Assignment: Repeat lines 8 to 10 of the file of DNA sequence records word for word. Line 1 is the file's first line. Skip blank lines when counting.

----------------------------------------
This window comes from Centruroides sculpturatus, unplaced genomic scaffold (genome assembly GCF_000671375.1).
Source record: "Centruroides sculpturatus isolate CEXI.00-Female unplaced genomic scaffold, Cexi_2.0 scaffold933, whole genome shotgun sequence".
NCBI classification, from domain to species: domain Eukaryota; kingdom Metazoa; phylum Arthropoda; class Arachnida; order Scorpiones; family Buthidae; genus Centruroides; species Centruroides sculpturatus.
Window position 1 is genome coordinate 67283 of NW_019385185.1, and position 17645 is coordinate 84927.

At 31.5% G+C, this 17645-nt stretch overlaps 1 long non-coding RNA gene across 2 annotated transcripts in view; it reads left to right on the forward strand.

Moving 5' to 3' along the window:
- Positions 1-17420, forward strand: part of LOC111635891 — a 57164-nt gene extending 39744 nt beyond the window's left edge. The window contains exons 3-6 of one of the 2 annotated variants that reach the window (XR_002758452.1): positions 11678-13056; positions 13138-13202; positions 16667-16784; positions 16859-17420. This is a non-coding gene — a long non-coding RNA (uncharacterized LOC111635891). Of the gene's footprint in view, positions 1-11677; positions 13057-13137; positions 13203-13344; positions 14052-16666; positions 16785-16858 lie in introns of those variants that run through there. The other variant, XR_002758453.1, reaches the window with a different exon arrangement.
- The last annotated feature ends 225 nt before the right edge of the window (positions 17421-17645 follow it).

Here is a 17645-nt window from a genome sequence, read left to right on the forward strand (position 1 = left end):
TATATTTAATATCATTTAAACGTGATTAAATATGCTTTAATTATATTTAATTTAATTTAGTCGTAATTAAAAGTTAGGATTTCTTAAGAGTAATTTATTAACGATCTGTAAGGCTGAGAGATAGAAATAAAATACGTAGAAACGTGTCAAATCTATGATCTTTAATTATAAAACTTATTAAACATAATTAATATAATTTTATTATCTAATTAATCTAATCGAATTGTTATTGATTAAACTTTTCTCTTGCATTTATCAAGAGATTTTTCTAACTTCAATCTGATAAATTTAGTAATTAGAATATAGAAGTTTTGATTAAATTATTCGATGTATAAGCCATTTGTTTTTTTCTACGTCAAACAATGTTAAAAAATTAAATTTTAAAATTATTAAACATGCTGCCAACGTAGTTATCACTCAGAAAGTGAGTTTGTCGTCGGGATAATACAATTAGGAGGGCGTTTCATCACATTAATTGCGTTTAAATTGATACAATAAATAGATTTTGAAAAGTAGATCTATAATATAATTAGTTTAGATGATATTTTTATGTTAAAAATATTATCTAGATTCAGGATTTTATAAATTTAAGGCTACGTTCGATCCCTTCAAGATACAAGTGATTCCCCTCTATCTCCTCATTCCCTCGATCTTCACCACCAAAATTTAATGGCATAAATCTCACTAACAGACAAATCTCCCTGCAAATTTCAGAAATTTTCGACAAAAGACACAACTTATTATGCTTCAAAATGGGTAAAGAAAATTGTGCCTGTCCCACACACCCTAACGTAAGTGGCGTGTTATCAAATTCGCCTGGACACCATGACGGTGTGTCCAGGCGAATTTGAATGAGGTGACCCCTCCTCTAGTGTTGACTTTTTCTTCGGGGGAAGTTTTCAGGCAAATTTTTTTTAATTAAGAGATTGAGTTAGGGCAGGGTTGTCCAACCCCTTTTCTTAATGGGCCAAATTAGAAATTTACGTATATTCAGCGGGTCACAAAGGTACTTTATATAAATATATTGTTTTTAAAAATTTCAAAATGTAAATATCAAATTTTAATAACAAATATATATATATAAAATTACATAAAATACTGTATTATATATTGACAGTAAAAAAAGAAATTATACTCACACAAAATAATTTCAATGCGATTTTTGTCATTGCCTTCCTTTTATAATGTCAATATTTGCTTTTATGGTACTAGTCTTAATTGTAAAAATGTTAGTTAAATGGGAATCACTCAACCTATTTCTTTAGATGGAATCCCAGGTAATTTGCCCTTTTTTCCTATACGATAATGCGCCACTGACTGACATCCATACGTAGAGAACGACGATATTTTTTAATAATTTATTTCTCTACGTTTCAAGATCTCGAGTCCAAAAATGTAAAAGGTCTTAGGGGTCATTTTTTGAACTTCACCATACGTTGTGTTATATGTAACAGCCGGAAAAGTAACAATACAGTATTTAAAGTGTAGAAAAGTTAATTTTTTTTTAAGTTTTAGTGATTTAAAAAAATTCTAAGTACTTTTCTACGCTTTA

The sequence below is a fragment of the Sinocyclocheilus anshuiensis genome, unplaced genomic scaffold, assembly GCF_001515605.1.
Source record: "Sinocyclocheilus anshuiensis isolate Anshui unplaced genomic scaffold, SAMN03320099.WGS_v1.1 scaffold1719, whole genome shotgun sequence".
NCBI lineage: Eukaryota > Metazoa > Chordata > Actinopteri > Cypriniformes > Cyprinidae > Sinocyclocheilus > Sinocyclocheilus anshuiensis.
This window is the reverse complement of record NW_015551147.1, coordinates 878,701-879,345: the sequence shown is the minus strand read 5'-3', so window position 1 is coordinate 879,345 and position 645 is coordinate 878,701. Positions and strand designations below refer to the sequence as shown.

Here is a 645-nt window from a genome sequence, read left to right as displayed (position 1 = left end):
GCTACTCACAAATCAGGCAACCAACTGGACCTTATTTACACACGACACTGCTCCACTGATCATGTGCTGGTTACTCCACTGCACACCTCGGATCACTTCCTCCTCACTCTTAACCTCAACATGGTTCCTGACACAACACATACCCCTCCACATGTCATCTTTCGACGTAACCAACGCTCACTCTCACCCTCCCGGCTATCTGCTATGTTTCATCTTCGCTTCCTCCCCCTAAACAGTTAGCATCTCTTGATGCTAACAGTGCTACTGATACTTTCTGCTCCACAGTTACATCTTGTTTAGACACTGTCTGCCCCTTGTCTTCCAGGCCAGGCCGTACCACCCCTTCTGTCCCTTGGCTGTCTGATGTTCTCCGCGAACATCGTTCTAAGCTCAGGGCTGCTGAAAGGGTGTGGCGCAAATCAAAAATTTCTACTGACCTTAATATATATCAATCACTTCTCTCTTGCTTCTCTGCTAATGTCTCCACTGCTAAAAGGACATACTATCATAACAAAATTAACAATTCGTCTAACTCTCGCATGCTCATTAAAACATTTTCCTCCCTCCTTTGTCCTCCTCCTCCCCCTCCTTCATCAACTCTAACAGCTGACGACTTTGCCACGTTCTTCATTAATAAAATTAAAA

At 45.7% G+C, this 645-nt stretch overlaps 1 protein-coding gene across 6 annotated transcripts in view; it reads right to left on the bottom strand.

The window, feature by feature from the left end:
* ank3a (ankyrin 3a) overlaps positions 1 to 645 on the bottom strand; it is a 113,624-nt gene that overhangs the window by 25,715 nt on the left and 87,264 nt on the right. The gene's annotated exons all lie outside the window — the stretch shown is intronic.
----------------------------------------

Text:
- The last annotated feature ends 225 nt before the right edge of the window (positions 17421-17645 follow it).

Here is a 17645-nt window from a genome sequence, read left to right on the forward strand (position 1 = left end):
TATATTTAATATCATTTAAACGTGATTAAATATGCTTTAATTATATTTAATTTAATTTAGTCGTAATTAAAAGTTAGGATTTCTTAAGAGTAATTTATTAACGATCTGTAAGGCTGAGAGATAGAAATAAAATACGTAGAAACGTGTCAAATCTATGATCTTTAATTATAAAACTTATTAAACATAATTAATATAATTTTATTATCTAATTAATCTAATCGAATTGTTATTGATTAAACTTTTCTCTTGCATTTATCAAGAGATTTTTCTAACTTCAATCTGATAAATTTAGTAATTAGAATATAGAAGTTTTGATTAAATTATTCGATGTATAAGCCATTTGTTTTTTTCTACGTCAAACAATGTTAAAAAATTAAATTTTAAAATTATTAAACATGCTGCCAACGTAGTTATCACTCAGAAAGTGAGTTTGTCGTCGGGATAATACAATTAGGAGGGCGTTTCATCACATTAATTGCGTTTAAATTGATACAATAAATAGATTTTGAAAAGTAGATCTATAATATAATTAGTTTAGATGATATTTTTATGTTAAAAATATTATCTAGATTCAGGATTTTATAAATTTAAGGCTACGTTCGATCCCTTCAAGATACAAGTGATTCCCCTCTATCTCCTCATTCCCTCGATCTTCACCACCAAAATTTAATGGCATAAATCTCACTAACAGACAAATCTCCCTGCAAATTTCAGAAATTTTCGACAAAAGACACAACTTATTATGCTTCAAAATGGGTAAAGAAAATTGTGCCTGTCCCACACACCCTAACGTAAGTGGCGTGTTATCAAATTCGCCTGGACACCATGACGGTGTGTCCAGGCGAATTTGAATGAGGTGACCCCTCCTCTAGTGTTGACTTTTTCTTCGGGGGAAGTTTTCAGGCAAATTTTTTTTAATTAAGAGATTGAGTTAGGGCAGGGTTGTCCAACCCCTTTTCTTAATGGGCCAAATTAGAAATTTACGTATATTCAGCGGGTCACAAAGGTACTTTATATAAATATATTGTTTTTAAAAATTTCAAAATGTAAATATCAAATTTTAATAACAAATATATATATATAAAATTACATAAAATACTGTATTATATATTGACAGTAAAAAAAGAAATTATACTCACACAAAATAATTTCAATGCGATTTTTGTCATTGCCTTCCTTTTATAATGTCAATATTTGCTTTTATGGTACTAGTCTTAATTGTAAAAATGTTAGTTAAATGGGAATCACTCAACCTATTTCTTTAGATGGAATCCCAGGTAATTTGCCCTTTTTTCCTATACGATAATGCGCCACTGACTGACATCCATACGTAGAGAACGACGATATTTTTTAATAATTTATTTCTCTACGTTTCAAGATCTCGAGTCCAAAAATGTAAAAGGTCTTAGGGGTCATTTTTTGAACTTCACCATACGTTGTGTTATATGTAACAGCCGGAAAAGTAACAATACAGTATTTAAAGTGTAGAAAAGTTAATTTTTTTTTAAGTTTTAGTGATTTAAAAAAATTCTAAGTACTTTTCTACGCTTTA